In section 106, of the same book, Yudhishthira says, "the disposition (of observing fasts) is seen in all orders of men including the very Mlechchhas..... What is the fruit that is earned in this world by the man that observes fasts?" Bheeshma replies that he had asked Angiras "the very same question that thou has asked me today." The illustrious Angiras says Brahmans and kshatriya should fast for three nights at a stretch is the maximum. A person who fasts on the eight and fourteenth day of the dark fortnight "becomes freed from maladies of all kinds and possessed of great energy."

Wesley Duewel, a twentieth-century writer, said, “You and I have no more right to omit fasting because we feel no special emotional prompting than we have a right to omit prayer, Bible reading, or assembling with God’s children for lack of some special emotional prompting. Fasting is just as biblical and normal a part of a spiritual walk of obedience with God as are these others.”
Tisha B'Av and Yom Kippur are the major fasts and are observed from sunset to the following day's dusk. The remaining four fasts are considered minor and optional fasting is only observed from sunrise to dusk.[90] Both men and women can choose to observe them,[91] and a rabbi may give a dispensation if the fast represents too much of a hardship to a sick or weak person, or pregnant or nursing woman.
The Word of God does not specifically command believers to spend time in prayer and fasting. At the same time, prayer and fasting is definitely something we should be doing. Far too often, though, the focus of prayer and fasting is on abstaining from food. Instead, the purpose of Christian fasting should be to take our eyes off the things of this world and focus our thoughts on God. Fasting should always be limited to a set time because not eating for extended periods can be damaging to the body. Fasting is not a method of punishing our bodies and it is not be used as a "dieting method" either. We are not to spend time in prayer and fasting in order to lose weight, but rather to gain a deeper fellowship with God.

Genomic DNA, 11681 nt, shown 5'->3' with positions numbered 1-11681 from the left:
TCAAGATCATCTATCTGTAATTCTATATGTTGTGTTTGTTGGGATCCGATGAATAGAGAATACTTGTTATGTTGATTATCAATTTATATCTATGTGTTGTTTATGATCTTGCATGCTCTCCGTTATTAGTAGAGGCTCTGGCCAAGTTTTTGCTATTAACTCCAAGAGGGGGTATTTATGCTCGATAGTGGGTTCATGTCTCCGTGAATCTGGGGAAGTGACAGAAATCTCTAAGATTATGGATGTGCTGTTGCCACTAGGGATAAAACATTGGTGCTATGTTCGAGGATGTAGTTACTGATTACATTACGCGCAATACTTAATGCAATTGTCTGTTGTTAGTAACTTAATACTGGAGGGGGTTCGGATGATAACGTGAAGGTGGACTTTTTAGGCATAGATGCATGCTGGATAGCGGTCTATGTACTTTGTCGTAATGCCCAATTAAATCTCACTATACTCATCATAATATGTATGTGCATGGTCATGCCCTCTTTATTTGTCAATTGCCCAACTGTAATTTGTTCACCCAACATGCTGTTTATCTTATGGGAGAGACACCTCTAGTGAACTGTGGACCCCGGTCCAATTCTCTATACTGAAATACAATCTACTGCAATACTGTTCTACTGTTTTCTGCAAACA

Also, for many people, a full 16 hours of fasting just isn’t realistic, says Cynthia Sass, a New York City– and L.A.-based performance nutritionist. She recommends 12 hours of overnight fasting at most and believes the 16-hour gap is especially tough on those who exercise early in the morning or late at night. “If fasting makes you feel miserable and results in intense cravings and rebound overeating, it's not the right path for you,” she says.
Keep the benefits of fasting in mind. Although fasting is simply a response to sacred moments rather than a way to obtain benefits, often God will choose to bless you through the process of fasting. Some of the benefits include a deeper sense of God’s presence with you, freedom from bad habits that had previously controlled you, answers to prayer, and justice for people in need. But always keep in mind that these benefits emerge out of your response to sacred moments.
I know people who say they go without television or movies, and they call these "fasting" times. I'm not opposed to that definition of fasting-fasting does imply that we are giving up one thing in order to replace it with something else, and in the Bible sense, specifically to replace it with prayer. But in the main, I believe fasting has to do with our abstaining from food. Second, biblical fasting is linked with serious seasons of prayer. The more seriously we approach prayer and fasting, the more serious the results we will experience.
Martin Luther, founder of the Lutheran Churches, held that fasting served to "kill and subdue the pride and lust of the flesh".[63] As such, the Lutheran churches often emphasized voluntary fasting over collective fasting, though certain liturgical seasons and holy days were times for communal fasting and abstinence.[64][65] Certain Lutheran communities advocate fasting during designated times such as Lent,[37][66] especially on Ash Wednesday and Good Friday.[39][37][67][68] A Handbook for the Discipline of Lent delineates the following Lutheran fasting guidelines:[69]